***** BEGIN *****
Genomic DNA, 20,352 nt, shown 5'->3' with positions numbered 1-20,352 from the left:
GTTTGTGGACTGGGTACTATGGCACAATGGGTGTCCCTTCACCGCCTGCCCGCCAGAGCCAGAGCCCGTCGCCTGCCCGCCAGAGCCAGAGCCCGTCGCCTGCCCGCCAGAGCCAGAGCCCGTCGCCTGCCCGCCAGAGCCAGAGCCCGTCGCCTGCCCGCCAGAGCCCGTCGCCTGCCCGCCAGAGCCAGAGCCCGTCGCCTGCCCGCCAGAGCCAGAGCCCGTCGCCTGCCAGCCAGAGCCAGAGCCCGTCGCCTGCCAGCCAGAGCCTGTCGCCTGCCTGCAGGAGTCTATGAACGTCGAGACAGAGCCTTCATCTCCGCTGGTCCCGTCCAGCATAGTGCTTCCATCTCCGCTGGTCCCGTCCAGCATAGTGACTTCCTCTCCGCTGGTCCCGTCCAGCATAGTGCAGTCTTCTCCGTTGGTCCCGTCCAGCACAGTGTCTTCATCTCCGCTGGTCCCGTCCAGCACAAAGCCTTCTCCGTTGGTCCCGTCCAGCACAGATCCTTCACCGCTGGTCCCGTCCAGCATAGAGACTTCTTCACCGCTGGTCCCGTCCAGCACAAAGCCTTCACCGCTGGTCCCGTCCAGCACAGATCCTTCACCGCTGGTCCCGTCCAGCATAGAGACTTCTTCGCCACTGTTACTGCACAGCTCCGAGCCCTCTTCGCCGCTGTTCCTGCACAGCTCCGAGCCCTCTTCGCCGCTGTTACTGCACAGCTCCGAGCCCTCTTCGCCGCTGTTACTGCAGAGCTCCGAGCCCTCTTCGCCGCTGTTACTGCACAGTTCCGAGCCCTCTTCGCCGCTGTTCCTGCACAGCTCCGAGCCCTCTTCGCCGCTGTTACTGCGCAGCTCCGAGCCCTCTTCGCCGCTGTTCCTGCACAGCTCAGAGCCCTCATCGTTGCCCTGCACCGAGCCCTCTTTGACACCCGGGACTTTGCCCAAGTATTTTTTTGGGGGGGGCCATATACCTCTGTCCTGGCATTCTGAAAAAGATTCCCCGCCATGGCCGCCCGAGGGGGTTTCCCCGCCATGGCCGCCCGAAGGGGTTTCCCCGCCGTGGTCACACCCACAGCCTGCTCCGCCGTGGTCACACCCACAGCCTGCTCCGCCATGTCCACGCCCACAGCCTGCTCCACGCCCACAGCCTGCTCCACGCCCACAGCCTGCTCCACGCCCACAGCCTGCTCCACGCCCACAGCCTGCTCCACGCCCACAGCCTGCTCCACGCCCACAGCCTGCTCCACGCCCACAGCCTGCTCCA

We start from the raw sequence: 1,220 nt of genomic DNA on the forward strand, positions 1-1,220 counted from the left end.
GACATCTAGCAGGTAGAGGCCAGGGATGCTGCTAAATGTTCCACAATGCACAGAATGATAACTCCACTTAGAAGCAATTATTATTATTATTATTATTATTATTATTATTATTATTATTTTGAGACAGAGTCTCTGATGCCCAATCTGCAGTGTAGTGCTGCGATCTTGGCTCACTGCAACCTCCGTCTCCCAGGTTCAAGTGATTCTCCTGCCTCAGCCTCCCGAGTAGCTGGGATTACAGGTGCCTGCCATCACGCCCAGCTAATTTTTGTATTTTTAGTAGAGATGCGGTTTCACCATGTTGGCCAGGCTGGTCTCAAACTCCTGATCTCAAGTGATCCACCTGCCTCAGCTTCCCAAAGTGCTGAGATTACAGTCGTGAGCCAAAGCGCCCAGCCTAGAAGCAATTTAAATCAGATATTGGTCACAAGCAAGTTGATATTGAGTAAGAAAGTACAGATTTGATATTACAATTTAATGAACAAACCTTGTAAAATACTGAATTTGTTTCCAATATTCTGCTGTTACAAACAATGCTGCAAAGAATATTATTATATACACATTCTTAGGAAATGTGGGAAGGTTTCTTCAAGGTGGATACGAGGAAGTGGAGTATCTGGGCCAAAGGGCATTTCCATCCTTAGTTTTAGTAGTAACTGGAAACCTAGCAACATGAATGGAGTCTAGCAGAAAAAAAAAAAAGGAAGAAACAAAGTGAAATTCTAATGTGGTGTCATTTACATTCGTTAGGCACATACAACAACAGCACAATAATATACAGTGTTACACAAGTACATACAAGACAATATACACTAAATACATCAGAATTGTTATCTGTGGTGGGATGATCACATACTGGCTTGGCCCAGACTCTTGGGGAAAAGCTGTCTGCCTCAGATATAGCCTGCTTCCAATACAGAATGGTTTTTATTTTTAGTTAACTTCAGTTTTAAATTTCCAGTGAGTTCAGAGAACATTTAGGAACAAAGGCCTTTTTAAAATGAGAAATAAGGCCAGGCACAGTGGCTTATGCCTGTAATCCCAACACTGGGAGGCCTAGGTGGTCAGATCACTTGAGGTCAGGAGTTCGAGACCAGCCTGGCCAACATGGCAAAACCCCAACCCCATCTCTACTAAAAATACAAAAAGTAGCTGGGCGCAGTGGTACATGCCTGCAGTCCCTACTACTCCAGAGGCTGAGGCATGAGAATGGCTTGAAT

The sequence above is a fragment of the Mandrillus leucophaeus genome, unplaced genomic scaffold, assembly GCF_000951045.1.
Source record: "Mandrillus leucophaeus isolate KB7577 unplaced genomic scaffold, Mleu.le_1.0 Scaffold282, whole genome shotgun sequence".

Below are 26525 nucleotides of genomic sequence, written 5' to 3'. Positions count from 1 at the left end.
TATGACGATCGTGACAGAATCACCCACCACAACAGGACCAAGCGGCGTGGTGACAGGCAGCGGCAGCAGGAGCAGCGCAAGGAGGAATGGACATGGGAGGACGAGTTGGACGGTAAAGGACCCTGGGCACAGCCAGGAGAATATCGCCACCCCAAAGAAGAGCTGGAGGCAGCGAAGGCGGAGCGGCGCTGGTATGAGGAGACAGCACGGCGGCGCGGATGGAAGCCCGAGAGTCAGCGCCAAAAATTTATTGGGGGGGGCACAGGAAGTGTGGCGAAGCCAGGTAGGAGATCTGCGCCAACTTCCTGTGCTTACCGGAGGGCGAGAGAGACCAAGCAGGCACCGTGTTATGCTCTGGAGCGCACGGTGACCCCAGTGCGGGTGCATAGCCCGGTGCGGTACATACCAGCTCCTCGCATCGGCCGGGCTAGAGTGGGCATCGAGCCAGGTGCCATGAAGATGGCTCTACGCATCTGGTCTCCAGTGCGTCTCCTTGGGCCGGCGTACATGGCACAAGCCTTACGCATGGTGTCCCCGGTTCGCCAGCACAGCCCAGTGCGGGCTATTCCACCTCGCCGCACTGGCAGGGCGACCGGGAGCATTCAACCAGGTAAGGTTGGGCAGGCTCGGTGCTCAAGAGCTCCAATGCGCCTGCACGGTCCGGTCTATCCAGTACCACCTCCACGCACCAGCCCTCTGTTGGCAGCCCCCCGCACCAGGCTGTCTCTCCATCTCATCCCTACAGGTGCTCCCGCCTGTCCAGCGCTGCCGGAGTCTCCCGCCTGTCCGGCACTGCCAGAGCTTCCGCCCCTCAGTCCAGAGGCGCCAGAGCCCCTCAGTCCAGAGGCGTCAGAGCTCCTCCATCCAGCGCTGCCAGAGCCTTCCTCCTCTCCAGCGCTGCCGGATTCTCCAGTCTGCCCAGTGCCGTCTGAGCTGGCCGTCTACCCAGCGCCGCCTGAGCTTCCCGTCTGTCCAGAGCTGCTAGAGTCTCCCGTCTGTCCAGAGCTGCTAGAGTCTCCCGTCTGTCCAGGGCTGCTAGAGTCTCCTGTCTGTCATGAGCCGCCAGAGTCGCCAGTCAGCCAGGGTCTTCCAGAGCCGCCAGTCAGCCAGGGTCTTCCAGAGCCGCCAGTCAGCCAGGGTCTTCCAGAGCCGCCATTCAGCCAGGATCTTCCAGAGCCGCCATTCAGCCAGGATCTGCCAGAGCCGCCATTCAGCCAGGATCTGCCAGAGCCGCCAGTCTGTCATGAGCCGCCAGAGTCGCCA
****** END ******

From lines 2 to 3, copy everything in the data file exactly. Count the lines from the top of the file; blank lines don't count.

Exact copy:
GTTTGTGGACTGGGTACTATGGCACAATGGGTGTCCCTTCACCGCCTGCCCGCCAGAGCCAGAGCCCGTCGCCTGCCCGCCAGAGCCAGAGCCCGTCGCCTGCCCGCCAGAGCCAGAGCCCGTCGCCTGCCCGCCAGAGCCAGAGCCCGTCGCCTGCCCGCCAGAGCCCGTCGCCTGCCCGCCAGAGCCAGAGCCCGTCGCCTGCCCGCCAGAGCCAGAGCCCGTCGCCTGCCAGCCAGAGCCAGAGCCCGTCGCCTGCCAGCCAGAGCCTGTCGCCTGCCTGCAGGAGTCTATGAACGTCGAGACAGAGCCTTCATCTCCGCTGGTCCCGTCCAGCATAGTGCTTCCATCTCCGCTGGTCCCGTCCAGCATAGTGACTTCCTCTCCGCTGGTCCCGTCCAGCATAGTGCAGTCTTCTCCGTTGGTCCCGTCCAGCACAGTGTCTTCATCTCCGCTGGTCCCGTCCAGCACAAAGCCTTCTCCGTTGGTCCCGTCCAGCACAGATCCTTCACCGCTGGTCCCGTCCAGCATAGAGACTTCTTCACCGCTGGTCCCGTCCAGCACAAAGCCTTCACCGCTGGTCCCGTCCAGCACAGATCCTTCACCGCTGGTCCCGTCCAGCATAGAGACTTCTTCGCCACTGTTACTGCACAGCTCCGAGCCCTCTTCGCCGCTGTTCCTGCACAGCTCCGAGCCCTCTTCGCCGCTGTTACTGCACAGCTCCGAGCCCTCTTCGCCGCTGTTACTGCAGAGCTCCGAGCCCTCTTCGCCGCTGTTACTGCACAGTTCCGAGCCCTCTTCGCCGCTGTTCCTGCACAGCTCCGAGCCCTCTTCGCCGCTGTTACTGCGCAGCTCCGAGCCCTCTTCGCCGCTGTTCCTGCACAGCTCAGAGCCCTCATCGTTGCCCTGCACCGAGCCCTCTTTGACACCCGGGACTTTGCCCAAGTATTTTTTTGGGGGGGGCCATATACCTCTGTCCTGGCATTCTGAAAAAGATTCCCCGCCATGGCCGCCCGAGGGGGTTTCCCCGCCATGGCCGCCCGAAGGGGTTTCCCCGCCGTGGTCACACCCACAGCCTGCTCCGCCGTGGTCACACCCACAGCCTGCTCCGCCATGTCCACGCCCACAGCCTGCTCCACGCCCACAGCCTGCTCCACGCCCACAGCCTGCTCCACGCCCACAGCCTGCTCCACGCCCACAGCCTGCTCCACGCCCACAGCCTGCTCCACGCCCACAGCCTGCTCCACGCCCACAGCCTGCTCCA

We start from the raw sequence: 1,220 nt of genomic DNA on the forward strand, positions 1-1,220 counted from the left end.